Derek Pain: Admiration for an old-timer which has served me well

No Pain, No Gain

Familiarity, it is said, breeds contempt, but I have nothing but admiration for the longest-serving member of the no pain, no gain portfolio. Hargreaves Services, the coal to transport group, and the portfolio have been together for almost five years, and during that time I don't think I have ever thought about giving the shares the old heave-ho.

I suppose the fact that Hargreaves is the granddaddy of portfolio constituents after only five years, is a stark reflection of the tumultuous times the stock market – and, of course, the portfolio – has experienced since 2007. During its near 13-year existence, some shares, such as Printing.com, have held their place for much longer periods before, for a variety of reasons, suffering the embarrassment of dismissal. Hargreaves, in the present portfolio's pecking order, is second only to Booker, the cash and carry chain, that has surged from 24.5p since its arrival three years ago, to, on occasions, nudging 80p.

Since their recruitment, Hargreaves shares have more than doubled. They were enlisted at 417p; at the time of writing they reside at 1,120p and have been even higher. Nick Spolier, an analyst at stockbroker Arbuthnot, has repeated his buy recommendation and 1,500p target price.

The group, largely the creation of chief executive Gordon Banham, arrived on AIM in 2006 at 243p a share, capitalising the company at £57.5m. It was founded in 1994 with about 20 coal lorries. Its first AIM full-year profit was some £5.5m. This year, with a valuation just topping £300m, the out-turn should approach £48m.

In a month's time the group is due to report interim figures. All the signs are they will again be highly satisfactory. In a recent trading statement there was no shortage of confidence.

The largest division, energy and commodities, has exceeded expectations and smaller operations have also done well. A shortfall at the Maltby coalmine in South Yorkshire, was more or less offset by fuel strength elsewhere. Maltby should make up some of the deficiency in the second half year.

Hargreaves, which remains supremely confident that despite the green agenda strong demand for coal will continue well into the future, is keen to extend its surface operations. It has received planning permission for a development in Wales that could increase group output by seven million tonnes over six years. It is estimated that the site could be in full production by May. Other surface coal sites are being sought.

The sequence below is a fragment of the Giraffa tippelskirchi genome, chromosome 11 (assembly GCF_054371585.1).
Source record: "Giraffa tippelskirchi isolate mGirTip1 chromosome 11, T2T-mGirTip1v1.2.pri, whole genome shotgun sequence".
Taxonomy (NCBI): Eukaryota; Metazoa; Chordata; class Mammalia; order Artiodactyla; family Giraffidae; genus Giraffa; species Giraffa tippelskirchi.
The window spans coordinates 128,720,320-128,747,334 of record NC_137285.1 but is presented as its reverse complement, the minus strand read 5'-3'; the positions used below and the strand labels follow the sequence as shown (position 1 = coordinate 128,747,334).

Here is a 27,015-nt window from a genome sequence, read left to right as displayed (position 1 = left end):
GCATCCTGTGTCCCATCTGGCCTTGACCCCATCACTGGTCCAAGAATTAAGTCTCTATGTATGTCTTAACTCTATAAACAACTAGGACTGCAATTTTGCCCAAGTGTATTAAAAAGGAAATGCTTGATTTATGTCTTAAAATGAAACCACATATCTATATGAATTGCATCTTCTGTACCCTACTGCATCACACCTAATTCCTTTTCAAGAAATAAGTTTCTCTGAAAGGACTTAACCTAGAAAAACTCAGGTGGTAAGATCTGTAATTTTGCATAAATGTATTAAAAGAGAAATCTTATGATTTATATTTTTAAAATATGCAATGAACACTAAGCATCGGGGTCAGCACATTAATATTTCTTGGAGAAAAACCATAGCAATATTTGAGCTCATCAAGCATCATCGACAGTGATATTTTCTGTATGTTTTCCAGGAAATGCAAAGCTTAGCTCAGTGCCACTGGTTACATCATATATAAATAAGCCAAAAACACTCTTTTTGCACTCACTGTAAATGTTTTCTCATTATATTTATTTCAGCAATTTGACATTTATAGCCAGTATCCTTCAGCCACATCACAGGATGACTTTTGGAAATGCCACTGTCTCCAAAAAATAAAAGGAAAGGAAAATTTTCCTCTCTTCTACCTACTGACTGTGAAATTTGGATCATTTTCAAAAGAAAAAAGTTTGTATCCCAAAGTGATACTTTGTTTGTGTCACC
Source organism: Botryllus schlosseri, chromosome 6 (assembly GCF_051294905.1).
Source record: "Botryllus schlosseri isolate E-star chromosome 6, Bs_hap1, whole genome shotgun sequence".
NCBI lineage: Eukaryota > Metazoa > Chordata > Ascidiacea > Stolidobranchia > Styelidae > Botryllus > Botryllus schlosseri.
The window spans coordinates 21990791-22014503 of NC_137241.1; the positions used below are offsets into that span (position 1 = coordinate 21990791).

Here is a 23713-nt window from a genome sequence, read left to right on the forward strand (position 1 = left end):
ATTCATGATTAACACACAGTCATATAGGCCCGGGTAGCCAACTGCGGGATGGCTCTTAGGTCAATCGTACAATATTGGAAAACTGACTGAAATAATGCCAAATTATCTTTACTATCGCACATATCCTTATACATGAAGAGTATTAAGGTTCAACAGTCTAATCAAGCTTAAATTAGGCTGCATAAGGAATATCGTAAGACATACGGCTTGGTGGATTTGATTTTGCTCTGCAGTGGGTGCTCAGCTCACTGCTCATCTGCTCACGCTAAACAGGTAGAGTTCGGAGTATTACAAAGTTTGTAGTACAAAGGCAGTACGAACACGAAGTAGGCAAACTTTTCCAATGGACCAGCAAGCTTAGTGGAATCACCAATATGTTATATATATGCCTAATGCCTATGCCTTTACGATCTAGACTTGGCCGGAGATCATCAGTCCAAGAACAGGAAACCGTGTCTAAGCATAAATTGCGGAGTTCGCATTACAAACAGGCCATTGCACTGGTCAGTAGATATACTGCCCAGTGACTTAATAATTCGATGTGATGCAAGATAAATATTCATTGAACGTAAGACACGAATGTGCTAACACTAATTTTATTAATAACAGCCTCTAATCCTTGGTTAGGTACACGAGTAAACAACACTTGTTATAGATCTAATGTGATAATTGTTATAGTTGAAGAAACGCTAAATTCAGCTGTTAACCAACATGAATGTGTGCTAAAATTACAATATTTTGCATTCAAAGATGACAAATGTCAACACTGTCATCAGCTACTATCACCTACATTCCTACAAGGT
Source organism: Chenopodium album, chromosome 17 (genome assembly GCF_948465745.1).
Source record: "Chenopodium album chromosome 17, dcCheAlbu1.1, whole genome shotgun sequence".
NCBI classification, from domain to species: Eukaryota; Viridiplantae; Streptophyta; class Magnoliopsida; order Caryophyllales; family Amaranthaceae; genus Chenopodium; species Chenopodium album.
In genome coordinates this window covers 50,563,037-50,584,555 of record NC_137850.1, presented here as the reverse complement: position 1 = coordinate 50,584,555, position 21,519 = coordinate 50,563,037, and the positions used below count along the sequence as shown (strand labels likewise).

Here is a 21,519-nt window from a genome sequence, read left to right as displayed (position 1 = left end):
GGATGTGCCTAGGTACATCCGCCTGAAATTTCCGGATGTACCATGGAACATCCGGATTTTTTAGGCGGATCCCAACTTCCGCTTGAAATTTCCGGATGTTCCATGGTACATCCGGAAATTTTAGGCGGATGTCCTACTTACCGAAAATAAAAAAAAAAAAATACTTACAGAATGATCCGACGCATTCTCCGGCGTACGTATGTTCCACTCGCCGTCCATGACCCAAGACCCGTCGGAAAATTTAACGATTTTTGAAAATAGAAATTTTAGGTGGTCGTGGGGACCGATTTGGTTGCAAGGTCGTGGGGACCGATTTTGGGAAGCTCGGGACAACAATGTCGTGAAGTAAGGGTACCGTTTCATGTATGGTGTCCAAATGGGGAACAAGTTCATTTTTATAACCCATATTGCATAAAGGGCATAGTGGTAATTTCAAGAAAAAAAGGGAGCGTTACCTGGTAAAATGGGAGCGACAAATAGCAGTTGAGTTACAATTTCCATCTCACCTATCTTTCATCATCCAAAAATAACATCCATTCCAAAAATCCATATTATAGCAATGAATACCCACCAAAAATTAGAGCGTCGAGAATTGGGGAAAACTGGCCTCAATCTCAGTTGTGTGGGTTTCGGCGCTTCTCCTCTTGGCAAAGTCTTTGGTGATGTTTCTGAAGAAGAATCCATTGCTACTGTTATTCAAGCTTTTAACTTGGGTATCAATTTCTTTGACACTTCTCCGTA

Throughout its stock market life Hargreaves has been quite acquisitive. In the main it has swallowed unquoted operations, although it did mount an unsuccessful attempt to buy UK Coal, the major remnant of the once so powerful coal industry.

From my longest-serving recruit to a relative newcomer, Northern Petroleum, which joined my share collection last summer at 68p. It has obtained offshore exploration licences near the Isle of Wight (IoW). They are adjacent to the group's IoW onshore licences and are thought to cover the same oil basin that embraces the famous Wytch Farm oilfield.

Besides its British operations, Northern has a considerable presence in Holland and Italy. Other activities include a stake in what is regarded as a highly promising prospect off the South American coast. Although the Northern holding in the field is tiny – a mere 1.25 per cent – there has been enthusiastic talk that it could be worth around 50p a share.

The group is not short of a bob or two and, I suspect, quite capable of funding its share of any South American development without running to shareholders for a cash injection. The shares are around 84p, which seems absurdly low. Last year they topped 140p. The fall from grace stemmed from a downgrading of its Dutch production. Almost certainly the decline was overdone.

As Northern continues to develop its interests, its shares should recover past glories, perhaps even touch the 200p hit some years ago.

If they do not respond then I would not be surprised if a predator takes advantage of what appears to be the oddity of a serious stock market miscalculation.

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